The bad news for Toronto—which is good news for Encarnacion—is Heyman mentioned the Texas Rangers, Boston Red Sox and New York Yankees have also been connected to the three-time All-Star. 

The Rangers, Red Sox and Yankees have three of the deepest pockets in MLB. If Encarnacion’s camp is able to open up a bidding war that includes at least two of those teams, the Blue Jays would likely end up exceeding what money they have available. 

The Red Sox have always made the most sense as a landing spot for Encarnacion because David Ortiz retired and they need to find someone capable of providing the production Big Papi did. 

One advantage for the Red Sox is they have so much young position player talent that they can rotate into the DH spot if they don’t want to spend big money on a player entering his mid-30s. 

The Yankees don’t really make sense unless they believe competing for a playoff spot in 2017 is viable. The Rangers did lose Prince Fielder to retirement last season and Mitch Moreland had a .298 on-base percentage as the primary first baseman. 

Given how aggressive the Astros have already been this offseason, the Rangers need to issue a response of their own.

Spending big money on players over 30 has gotten them into some trouble recently, like trading for Fielder and signing Shin-Soo Choo, but Encarnacion doesn’t have to play a position to provide value and he’s appeared in at least 140 games four times in the last five seasons. 

Prediction: Encarnacion signs with Rangers


Bye-Bye, Joey Bats

Sticking with the Blue Jays, Bautista is their other big free agent who could end up going elsewhere. 

Despite what Atkins told reporters, Heyman reported on Thursday that the Jays “do not seem at all interested in Bautista beyond the draft pick they’ll be getting if/when he signs elsewhere.”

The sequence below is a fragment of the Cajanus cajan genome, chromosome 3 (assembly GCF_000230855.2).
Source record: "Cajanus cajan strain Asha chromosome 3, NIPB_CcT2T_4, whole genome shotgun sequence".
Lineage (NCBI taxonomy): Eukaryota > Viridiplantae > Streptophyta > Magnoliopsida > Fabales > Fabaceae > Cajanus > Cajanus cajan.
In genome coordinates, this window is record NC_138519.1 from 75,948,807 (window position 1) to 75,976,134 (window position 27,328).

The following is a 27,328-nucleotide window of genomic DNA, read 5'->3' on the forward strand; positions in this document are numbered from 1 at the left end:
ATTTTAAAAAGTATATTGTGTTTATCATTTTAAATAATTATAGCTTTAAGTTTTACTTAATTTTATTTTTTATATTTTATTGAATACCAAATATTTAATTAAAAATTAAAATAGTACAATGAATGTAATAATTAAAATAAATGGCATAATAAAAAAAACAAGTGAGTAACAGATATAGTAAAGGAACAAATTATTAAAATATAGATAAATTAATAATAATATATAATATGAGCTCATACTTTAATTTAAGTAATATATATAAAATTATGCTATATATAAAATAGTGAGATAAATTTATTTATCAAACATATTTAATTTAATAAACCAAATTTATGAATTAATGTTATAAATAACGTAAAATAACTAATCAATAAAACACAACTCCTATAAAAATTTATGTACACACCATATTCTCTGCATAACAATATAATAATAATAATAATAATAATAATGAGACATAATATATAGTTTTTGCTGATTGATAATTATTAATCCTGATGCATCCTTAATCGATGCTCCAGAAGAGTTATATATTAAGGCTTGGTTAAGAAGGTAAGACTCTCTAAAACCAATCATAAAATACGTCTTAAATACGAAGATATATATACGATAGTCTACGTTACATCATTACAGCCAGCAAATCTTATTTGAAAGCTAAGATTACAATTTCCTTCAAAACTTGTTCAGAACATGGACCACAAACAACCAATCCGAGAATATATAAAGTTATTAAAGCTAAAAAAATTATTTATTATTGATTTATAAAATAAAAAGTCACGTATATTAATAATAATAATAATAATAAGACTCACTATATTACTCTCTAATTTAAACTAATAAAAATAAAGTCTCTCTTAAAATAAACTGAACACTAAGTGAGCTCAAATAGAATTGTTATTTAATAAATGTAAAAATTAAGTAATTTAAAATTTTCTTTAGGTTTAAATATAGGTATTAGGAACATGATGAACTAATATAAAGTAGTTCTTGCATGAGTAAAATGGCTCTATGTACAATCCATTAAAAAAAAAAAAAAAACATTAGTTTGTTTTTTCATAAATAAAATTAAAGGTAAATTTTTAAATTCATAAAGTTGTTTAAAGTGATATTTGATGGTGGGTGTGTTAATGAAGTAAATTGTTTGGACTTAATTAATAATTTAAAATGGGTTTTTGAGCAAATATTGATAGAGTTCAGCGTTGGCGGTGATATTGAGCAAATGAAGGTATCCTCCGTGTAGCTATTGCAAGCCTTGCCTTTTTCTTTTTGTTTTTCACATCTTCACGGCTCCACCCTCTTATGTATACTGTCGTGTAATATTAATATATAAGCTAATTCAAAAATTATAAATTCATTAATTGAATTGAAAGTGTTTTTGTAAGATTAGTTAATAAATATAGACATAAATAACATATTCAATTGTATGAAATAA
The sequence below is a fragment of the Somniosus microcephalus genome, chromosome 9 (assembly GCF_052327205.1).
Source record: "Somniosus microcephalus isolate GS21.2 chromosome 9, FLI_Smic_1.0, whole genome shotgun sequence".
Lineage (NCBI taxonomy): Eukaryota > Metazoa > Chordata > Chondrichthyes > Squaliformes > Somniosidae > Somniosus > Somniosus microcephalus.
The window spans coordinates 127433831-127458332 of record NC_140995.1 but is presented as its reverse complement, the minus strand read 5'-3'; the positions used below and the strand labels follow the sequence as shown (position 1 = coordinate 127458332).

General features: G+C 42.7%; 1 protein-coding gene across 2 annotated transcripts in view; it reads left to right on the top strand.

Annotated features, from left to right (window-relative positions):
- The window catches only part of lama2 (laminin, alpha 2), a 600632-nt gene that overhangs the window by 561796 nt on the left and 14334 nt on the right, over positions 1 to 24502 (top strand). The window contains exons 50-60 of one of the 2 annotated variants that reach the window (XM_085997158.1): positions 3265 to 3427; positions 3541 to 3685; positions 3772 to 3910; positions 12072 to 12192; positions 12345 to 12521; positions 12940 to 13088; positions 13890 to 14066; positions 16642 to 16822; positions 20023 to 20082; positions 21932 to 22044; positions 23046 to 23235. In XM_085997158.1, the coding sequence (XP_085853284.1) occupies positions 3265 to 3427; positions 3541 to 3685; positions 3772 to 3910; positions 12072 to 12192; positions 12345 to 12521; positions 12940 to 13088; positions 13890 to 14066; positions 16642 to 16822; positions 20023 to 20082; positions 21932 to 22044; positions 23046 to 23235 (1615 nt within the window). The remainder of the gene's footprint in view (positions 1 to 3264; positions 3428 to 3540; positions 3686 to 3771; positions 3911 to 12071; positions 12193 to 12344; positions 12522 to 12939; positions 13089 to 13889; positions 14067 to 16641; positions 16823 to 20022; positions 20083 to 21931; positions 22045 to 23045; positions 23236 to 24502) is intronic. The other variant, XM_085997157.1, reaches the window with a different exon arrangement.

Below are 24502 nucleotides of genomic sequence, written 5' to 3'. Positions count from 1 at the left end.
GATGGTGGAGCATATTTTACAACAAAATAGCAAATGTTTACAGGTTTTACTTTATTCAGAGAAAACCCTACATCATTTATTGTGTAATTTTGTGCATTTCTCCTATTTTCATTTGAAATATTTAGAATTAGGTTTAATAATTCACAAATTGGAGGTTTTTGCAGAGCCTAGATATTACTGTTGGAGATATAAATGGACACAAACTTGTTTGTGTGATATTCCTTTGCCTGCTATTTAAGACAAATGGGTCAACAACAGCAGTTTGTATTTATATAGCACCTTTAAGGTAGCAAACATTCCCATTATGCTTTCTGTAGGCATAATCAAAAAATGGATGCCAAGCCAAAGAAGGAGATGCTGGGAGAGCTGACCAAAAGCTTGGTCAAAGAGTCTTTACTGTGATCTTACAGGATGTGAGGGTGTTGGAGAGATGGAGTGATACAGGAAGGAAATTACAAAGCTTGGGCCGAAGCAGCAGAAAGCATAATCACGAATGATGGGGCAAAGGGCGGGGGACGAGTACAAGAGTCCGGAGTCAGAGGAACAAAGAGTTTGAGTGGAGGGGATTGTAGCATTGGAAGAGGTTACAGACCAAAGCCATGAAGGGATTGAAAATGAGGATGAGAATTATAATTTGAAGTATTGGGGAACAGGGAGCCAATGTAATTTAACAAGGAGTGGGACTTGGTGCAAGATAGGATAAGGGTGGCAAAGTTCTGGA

Bautista’s free agency is one of the most fascinating test cases of any player available this winter. He’s still a star in name, but his performance and body have started to break down in recent years.

Another problem for Bautista is age. He’s 36 years old and virtually incapable of playing in the outfield anymore, costing the Blue Jays eight runs by FanGraphs‘ metrics last season.

In February, TSN’s Rick Westhead reported Bautista was seeking $150 million over five years on his next contract. Bautista denied the report, per Shi Davidi of

Whether Bautista wanted a deal like that, he will be lucky to get a contract with a total value of $50 million this offseason, and even that will only happen if he can find a team willing to give him three years. 

Heyman noted one rival agent told him Bautista should have accepted Toronto’s qualifying offer that would have paid him $17.2 million in 2017. It will likely be a higher average annual salary than the six-time All-Star will get elsewhere.

Trying to find a market for Bautista is especially difficult because if he can’t play a position—or even gets pushed to first base—the number of teams that might pursue him dwindles dramatically. 

Heyman reported on Nov. 10 that the Red Sox reached out to Bautista’s camp during the general manager meetings. 

Even though Bautista isn’t the hitter Encarnacion is at this point, he would actually be a better fit for the Red Sox. He likely isn’t going to cost as much in terms of years and dollars. He’s coming off an injury-marred 2016, so the Red Sox can shift him to DH in place of Ortiz and hope to catch lightning in a bottle. 

Plus, with all of Boston’s young talent already in place and other players like Yoan Moncada likely available at some point in 2017, the Red Sox don’t need Bautista to anchor their lineup because they can score 800 runs falling out of bed. 

Prediction: Bautista signs with Red Sox

Read more MLB news on